Mexico City’s government on Tuesday ordered all restaurants to close their doors to the public, allowing them to maintain only a skeleton take-out service.
The measure, which is part of a strategy by local authorities to contain an outbreak of swine flu and will be in force until May 5, is expected to affect more than 25,000 businesses throughout the city. Bars, night clubs, gymnasiums, cinemas, conference centres and a host of other businesses have also been told to shut down.
The decision met with angry responses from many business owners, who complain that the global economic downturn has already hit their companies hard. As if to echo their concern, Mexico’s federal government on Tuesday reported that February’s IGAE, a critical growth indicator, shrank 10.8 per cent - the biggest contraction since records began in 1993.
However, Marcelo Ebrard, city mayor, justified the actions as necessary to prevent greater risk of the virus spreading: ”We have to prepare for the weeks ahead, and not just from here to May 5. We have to get used to the idea that we are going to live with this virus for a long time.”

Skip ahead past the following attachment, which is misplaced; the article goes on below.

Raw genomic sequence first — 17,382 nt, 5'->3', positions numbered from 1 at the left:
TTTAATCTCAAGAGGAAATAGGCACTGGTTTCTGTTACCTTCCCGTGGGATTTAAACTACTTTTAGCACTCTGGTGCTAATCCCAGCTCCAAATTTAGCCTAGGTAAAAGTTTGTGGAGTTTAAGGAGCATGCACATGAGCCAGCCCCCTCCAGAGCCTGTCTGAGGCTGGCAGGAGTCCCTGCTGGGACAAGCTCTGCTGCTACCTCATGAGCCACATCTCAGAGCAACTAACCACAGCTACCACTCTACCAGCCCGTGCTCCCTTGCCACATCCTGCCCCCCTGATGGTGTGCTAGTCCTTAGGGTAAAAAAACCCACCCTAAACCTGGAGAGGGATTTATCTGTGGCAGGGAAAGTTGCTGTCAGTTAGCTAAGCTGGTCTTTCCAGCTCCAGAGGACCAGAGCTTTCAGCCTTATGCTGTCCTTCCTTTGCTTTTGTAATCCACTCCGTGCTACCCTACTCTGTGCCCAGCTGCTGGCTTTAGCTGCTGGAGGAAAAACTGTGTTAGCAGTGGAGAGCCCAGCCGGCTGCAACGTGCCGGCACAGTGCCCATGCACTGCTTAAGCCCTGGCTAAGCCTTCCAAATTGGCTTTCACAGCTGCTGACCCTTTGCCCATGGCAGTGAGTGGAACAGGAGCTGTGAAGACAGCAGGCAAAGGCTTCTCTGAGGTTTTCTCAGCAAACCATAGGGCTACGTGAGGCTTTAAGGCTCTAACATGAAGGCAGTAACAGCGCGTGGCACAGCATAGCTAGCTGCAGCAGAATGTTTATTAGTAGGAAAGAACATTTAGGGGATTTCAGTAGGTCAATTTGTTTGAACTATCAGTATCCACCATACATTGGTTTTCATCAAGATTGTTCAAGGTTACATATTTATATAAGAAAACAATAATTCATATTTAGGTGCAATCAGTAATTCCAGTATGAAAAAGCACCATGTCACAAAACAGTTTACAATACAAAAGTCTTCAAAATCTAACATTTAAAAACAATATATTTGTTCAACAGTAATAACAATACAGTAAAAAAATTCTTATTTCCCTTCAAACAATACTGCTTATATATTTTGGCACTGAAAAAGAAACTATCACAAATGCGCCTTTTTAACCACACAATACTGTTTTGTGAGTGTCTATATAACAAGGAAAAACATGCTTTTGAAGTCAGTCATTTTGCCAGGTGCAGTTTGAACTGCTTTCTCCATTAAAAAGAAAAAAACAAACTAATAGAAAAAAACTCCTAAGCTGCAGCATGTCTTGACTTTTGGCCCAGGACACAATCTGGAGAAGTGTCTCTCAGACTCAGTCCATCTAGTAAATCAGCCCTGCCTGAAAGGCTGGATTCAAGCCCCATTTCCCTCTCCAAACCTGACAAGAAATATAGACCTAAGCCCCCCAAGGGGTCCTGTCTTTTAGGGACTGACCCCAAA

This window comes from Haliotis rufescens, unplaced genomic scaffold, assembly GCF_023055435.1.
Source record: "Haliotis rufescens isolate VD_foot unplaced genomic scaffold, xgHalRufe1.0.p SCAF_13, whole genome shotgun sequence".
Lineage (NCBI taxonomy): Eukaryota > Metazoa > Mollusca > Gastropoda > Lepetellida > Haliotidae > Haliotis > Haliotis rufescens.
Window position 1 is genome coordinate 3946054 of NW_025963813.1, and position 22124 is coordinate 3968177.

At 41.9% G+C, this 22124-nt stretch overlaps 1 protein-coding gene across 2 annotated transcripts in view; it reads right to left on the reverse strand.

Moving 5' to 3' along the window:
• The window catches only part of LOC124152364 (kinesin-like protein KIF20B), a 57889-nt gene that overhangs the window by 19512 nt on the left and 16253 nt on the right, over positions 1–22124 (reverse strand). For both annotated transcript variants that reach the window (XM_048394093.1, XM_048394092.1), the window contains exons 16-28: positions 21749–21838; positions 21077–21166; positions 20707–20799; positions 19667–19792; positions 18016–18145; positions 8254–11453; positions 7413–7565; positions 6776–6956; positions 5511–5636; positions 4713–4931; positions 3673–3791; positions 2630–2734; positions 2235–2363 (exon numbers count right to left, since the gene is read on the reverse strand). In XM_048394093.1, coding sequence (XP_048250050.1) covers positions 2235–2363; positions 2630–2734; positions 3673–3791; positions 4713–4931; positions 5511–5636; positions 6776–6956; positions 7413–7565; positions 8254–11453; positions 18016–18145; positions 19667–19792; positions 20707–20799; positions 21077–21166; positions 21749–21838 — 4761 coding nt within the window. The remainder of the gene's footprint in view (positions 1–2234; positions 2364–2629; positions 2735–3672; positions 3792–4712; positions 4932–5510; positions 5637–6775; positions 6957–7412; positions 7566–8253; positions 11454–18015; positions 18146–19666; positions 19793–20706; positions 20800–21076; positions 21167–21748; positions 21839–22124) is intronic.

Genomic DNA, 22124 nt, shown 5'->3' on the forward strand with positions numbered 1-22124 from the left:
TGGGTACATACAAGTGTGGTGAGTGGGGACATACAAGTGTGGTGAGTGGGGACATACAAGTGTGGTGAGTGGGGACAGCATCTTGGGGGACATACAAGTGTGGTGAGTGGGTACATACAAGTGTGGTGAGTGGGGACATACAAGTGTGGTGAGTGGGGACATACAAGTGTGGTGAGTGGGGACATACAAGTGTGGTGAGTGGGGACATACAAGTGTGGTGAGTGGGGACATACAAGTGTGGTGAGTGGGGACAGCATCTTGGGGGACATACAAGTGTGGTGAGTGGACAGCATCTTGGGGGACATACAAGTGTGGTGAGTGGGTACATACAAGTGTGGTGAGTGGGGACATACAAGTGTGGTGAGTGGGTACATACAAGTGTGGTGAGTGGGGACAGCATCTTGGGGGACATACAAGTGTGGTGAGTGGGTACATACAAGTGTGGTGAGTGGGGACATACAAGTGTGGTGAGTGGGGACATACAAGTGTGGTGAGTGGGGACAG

The virus, a hybrid of animal and human influenza strains never before seen by scientists, has shaken the city. According to the local health ministry, 25 residents have died from influenza since the outbreak of swine flu, and there are currently more than 300 suspected cases.
Since Monday, city residents have started to raid supermarkets, buying of bottled water, canned fish and pasta in huge quantities. At Wal-Mart’s Superama supermarket in the La Condesa neighbourhood, many shelves lay bare on Tuesday.
Employees said that surgical alcohol and other disinfectant products had sold out on Saturday, along with face masks and surgical gloves. ”There’s nothing left,” said one employee, gesturing towards the row of empty shelves in front of him.
On Wednesday, supermarkets were expecting another wave of panic buying as the bulk of Mexico’s salaried workers get their bi-monthly pay check.
Experts say that much of this week’s panic came when the World Health Organisation on Monday elevated the pandemic risk in Mexico one notch to level 4 out of a possible six. On the same day, the US and the European Union issued official warnings to potential travelers.
According to Mexico’s federal government, 152 people have died of influenza since the outbreak of swine flu, although a huge backlog in laboratory testing has prevented authorities to confirm whether all of them were victims of swine flu.